The New Jersey Nets needed something outrageous to beat the Philadelphia 76ers. Devin Harris provided it with a half-court heave to beat the buzzer that needed a long review before it counted. Harris hit a lunging 47-footer at the horn and the Nets ended a five-game losing streak with a 98-96 victory over the 76ers on Monday night. The shot initially was ruled to have come after the buzzer.
BUSINESS
May 29, 1990 | HARRY BERNSTEIN
Ron Carey, the militant head of a Teamsters Union local in New York City, is moving quickly across the country as an insurgent trying to oust the entrenched national leaders of the scandal-ridden Teamsters Union. Carey, a 22-year officer of his 6,000-member local, is a long shot. But even if he doesn't win, other honest candidates may come forward because, at last, a new democratic election system gives them a chance.
SPORTS
February 15, 2013 | By Sam Farmer
Steve Kerr vividly recalls being a 10-year-old kid, with a basketball tucked under his arm, staring up at the rim from behind an imaginary three-point line he had paced off in the driveway. The basket looked a block away. "I remember thinking, 'How does anybody ever make one of these?'" said Kerr, 47, who never could have dreamed he would end a 15-year NBA career as the league's most accurate three-point shooter. That long shot - once dismissed as a publicity stunt - has fundamentally changed professional basketball.
SPORTS
August 20, 1990 | NORMAN DASH, TIMES STAFF WRITER
On April 25, the first day of this year's Hollywood Park season, a long shot by the name of Zone of Danger was running against 11 other horses in a six-furlong event for fillies and mares that were at least 3 years old. In this sixth race of the day's card, Zone of Danger was $16.80 to $1 in the betting. There were two favorites in the race, Le Lu and Flying Vamp, both of which were $3.70 to $1.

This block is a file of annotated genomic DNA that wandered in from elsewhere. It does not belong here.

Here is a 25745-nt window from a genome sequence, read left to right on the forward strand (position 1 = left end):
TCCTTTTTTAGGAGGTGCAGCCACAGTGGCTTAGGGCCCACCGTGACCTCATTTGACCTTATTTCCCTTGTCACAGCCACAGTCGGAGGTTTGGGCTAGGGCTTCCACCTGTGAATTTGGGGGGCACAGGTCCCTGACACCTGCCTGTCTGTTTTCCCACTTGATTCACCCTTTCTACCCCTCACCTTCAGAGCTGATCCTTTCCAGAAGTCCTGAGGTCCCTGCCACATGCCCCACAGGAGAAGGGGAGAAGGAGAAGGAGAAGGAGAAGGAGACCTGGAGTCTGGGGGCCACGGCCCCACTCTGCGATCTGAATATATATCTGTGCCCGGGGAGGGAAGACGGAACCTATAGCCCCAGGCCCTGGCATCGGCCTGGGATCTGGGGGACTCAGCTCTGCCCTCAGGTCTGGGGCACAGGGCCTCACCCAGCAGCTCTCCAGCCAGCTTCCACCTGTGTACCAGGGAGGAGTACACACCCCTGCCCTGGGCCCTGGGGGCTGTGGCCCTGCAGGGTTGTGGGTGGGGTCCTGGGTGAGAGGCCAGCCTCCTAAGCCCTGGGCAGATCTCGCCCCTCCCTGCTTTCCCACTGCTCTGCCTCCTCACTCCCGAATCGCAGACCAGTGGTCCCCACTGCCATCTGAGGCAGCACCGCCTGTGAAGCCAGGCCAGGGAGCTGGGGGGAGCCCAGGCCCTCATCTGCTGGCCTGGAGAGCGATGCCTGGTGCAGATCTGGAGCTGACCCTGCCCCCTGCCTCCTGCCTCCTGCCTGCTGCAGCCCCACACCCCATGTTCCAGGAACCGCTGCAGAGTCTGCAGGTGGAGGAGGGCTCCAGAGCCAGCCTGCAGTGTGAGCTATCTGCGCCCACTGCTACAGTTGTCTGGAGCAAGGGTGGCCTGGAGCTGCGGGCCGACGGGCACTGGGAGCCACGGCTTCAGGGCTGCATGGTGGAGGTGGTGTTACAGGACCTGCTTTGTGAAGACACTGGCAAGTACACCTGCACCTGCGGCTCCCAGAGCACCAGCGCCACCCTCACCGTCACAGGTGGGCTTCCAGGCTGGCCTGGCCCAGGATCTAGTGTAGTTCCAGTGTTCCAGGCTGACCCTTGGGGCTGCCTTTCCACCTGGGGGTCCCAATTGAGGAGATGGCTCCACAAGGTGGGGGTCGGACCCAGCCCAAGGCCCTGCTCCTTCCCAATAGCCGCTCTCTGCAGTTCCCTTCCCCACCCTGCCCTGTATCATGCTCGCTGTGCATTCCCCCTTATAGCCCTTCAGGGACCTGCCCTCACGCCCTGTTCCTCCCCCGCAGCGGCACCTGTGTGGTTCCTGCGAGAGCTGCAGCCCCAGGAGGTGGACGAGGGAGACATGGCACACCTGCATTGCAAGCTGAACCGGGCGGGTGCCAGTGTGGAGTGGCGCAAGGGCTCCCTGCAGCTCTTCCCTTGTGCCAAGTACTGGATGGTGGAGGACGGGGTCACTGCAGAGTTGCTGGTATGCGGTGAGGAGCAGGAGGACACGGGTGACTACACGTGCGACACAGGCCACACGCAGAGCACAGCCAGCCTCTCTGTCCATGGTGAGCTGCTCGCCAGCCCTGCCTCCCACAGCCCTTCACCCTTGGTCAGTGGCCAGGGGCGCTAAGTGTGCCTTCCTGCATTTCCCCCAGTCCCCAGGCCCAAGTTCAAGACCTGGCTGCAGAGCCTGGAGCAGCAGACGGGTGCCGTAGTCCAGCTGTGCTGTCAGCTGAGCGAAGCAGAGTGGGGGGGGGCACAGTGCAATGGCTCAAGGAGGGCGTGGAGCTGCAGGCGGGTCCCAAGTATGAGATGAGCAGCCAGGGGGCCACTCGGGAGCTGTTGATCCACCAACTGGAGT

SPORTS
March 3, 2014 | By Mike Bresnahan
PORTLAND, Ore. - It seems unlikely that Kobe Bryant and Steve Nash will return to play this season for the Lakers. Bryant has still not been medically cleared, Lakers Coach Mike D'Antoni said Monday, and Nash continues feeling soreness from chronic back problems. The Lakers (20-39) have only six weeks left in their season. Nash has played 10 games, Bryant six. Bryant hasn't played since December because of a fractured knee. He hasd not been on any recent Lakers' road trips, though he joined them in Portland, where the Lakers were set to play Monday night.
SPORTS
February 8, 2014 | By Lance Pugmire
NASHVILLE  - Corey Perry days earlier said one of the factors bedeviling the Ducks during their 10-game rut was that the puck wasn't bouncing the team's way. That changed Saturday night, as two Ducks' passes were deflected off Nashville players into the goal and a long-distance shot weaved almost magically to the net through skaters' traffic in Anaheim's 5-2 victory over the Predators at Bridgestone Arena. "You work hard, you create your own bounces," Perry said. "A garbage goal, as they say, takes the monkey off your back.
ENTERTAINMENT
January 26, 2014 | By Gerrick D. Kennedy
Betting on the outcome of the Grammys is always a losing game. And the nominations for the 56th annual ceremony prove the voting members of the Recording Academy are as broad as ever with their musical tastes. But history has shown that unpredictability could be the theme of the evening. Will 17-year-old Lorde make Grammy history? Will Macklemore & Ryan Lewis and Robin Thicke's staggering chart prowess be rewarded by voters? Will a rap album take the night's top prize for the first time in a decade?
NEWS
September 23, 2013 | By Mark Z. Barabak